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May 17, 2007

Big Ten: What we know, what we don't

The Big Ten is looking for an identity come the 2007 football season.

Your league would be, too, if it lost four guys who were the face of their respective programs.

It sounds like a law firm, and together they laid down the law in the league. Smith, Stanton, Stocco and Tate are gone, in one fell swoop. It means relief if you're an opponent who has been riddled by the well-armed foursome over the past few years. It could mean trouble for the four schools that lost their longtime starting quarterbacks.

The team with no question at quarterback is Michigan. That's a big reason while you'll see the Wolverines atop every preseason prognostication for the Big Ten.

Here are the spring questions that have been answered and remain unanswered around the conference:

From: Jeff Johnson at OrangeandBlueNews.com
1) What's the biggest question that was answered? "That freshman five-star receiver Arrelious Benn is as good as the hype he got before enrolling at Illinois in January. The Washington, D.C., prep standout made plays catching and running the ball, and could be that superstar receiver Illinois is looking for."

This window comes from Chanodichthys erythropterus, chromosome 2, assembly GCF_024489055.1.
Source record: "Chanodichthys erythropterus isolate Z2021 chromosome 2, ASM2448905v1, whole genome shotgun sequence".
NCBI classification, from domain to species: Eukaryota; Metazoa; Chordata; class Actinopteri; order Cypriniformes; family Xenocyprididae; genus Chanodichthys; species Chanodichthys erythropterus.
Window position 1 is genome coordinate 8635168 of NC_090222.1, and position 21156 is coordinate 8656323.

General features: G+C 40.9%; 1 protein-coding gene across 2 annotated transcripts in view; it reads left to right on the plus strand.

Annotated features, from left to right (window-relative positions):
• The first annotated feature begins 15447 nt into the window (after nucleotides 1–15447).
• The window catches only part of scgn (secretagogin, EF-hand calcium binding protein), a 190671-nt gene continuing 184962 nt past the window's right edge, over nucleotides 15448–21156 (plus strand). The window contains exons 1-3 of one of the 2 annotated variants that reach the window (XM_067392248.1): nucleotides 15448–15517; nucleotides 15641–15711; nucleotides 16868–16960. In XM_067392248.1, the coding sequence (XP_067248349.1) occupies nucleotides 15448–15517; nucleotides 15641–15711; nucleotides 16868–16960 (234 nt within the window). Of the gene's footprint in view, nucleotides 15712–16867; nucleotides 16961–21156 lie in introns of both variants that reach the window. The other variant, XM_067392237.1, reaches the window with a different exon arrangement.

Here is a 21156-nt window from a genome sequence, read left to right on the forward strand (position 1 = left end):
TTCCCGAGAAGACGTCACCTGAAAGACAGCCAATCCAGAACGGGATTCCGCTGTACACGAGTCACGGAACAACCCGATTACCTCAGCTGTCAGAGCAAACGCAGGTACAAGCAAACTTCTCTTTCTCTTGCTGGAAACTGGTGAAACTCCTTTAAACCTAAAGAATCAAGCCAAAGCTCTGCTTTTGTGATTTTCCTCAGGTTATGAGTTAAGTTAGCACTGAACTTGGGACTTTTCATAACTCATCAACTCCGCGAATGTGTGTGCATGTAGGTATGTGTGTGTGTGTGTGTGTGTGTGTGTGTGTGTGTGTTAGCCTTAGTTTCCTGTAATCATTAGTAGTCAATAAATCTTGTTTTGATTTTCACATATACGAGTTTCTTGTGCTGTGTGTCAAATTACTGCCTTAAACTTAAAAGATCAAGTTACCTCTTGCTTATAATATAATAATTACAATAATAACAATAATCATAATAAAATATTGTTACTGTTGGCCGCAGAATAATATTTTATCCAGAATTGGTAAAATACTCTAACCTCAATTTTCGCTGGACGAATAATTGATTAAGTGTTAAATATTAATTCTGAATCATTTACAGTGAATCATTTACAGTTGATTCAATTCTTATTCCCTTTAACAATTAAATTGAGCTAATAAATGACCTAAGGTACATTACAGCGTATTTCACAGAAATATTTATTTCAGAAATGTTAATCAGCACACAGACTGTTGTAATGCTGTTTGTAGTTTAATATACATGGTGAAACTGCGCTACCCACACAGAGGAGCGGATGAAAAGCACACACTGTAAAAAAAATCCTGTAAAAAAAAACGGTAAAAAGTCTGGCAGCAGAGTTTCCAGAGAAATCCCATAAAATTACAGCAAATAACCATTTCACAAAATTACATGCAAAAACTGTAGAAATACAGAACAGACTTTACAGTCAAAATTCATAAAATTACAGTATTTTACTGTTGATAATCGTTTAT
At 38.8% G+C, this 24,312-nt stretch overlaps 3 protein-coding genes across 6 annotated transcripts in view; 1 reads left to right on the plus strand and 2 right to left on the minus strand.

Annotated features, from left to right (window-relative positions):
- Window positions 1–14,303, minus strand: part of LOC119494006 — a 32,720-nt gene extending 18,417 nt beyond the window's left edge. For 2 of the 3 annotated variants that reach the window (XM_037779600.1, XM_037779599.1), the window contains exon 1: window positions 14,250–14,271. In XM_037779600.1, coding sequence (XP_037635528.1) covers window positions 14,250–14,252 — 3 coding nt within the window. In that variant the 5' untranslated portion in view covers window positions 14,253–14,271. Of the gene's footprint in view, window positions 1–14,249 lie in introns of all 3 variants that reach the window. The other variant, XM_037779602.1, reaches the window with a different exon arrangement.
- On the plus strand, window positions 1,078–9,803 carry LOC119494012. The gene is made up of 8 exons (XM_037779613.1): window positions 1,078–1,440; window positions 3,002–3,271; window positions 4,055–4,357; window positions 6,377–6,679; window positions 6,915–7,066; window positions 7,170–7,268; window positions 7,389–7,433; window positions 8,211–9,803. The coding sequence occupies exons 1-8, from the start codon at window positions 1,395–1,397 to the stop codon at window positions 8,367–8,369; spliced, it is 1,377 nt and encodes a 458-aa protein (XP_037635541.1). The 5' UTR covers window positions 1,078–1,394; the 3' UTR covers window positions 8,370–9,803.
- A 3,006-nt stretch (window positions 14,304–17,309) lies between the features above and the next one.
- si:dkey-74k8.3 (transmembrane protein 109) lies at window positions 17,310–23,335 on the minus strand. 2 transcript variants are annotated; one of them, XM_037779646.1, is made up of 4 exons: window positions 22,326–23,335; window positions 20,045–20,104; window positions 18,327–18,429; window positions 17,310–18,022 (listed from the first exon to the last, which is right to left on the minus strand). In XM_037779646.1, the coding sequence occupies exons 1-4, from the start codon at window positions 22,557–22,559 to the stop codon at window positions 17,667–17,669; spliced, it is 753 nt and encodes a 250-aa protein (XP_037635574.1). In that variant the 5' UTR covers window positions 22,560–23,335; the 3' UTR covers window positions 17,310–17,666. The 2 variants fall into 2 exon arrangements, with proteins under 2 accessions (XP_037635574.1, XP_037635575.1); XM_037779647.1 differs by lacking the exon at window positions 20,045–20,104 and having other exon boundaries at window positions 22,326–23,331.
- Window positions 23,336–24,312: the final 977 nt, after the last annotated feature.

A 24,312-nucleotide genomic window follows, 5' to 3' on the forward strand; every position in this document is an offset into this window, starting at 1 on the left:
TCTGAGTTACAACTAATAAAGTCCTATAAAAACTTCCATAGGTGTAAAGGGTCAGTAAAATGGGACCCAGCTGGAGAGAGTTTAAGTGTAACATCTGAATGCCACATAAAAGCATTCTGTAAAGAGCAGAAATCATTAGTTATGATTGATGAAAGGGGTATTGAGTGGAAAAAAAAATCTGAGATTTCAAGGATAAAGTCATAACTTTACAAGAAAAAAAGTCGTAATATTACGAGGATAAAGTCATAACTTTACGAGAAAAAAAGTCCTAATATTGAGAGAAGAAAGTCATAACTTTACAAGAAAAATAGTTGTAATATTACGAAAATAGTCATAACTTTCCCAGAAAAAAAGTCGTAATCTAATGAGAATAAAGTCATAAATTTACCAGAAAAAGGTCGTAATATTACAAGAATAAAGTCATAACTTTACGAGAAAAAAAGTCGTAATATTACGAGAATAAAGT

2) What's the biggest question that remains unanswered? "Sophomore quarterback Isiah Williams improved his passing skills as the spring went on, but still has a ways to go in terms of accuracy and making better decisions with the ball. Illinois will have to go with "Juice" because they don't have anyone behind Williams who is close to being ready to play. The offensive line struggled all spring against a very good defense, but junior Xavier Fulton moved from defensive end to left tackle and earned most improved offensive player honors at the end of drills. Left tackle was a big question heading into spring, and Fulton may be the answer there."

From: Andrew Romey of Peegs.com/Inside Indiana
1) What's the biggest question that was answered? "The biggest question IU answered was probably its rotation at offensive line. That was a huge problem for them last spring and last fall. There was no steady first-team unit at offensive line, and the coaching staff looks to have found one now in Ben Wyss, Charles Emerson, Rodger Saffold, Pete Saxon and John Sandberg. All of those guys have played considerably in their careers as well. There's depth behind them, too, with James Brewer, Cody Faulkner and a couple of other guys."
2) What's the biggest question that remains unanswered? "The question that remains unanswered is who will assert himself at safety. The loss of Jerimy Finch really hurt IU because he probably would have been the starter from the second he got on campus. Without him, the coaching staff was forced to move Nick Polk over to defensive back from receiver. Polk joins Austin Thomas, Brandon Mosley and Joe Kleinsmith. Thomas looks to be the other starter with Polk after Mosley played with the first team for a little while in the beginning of spring drills."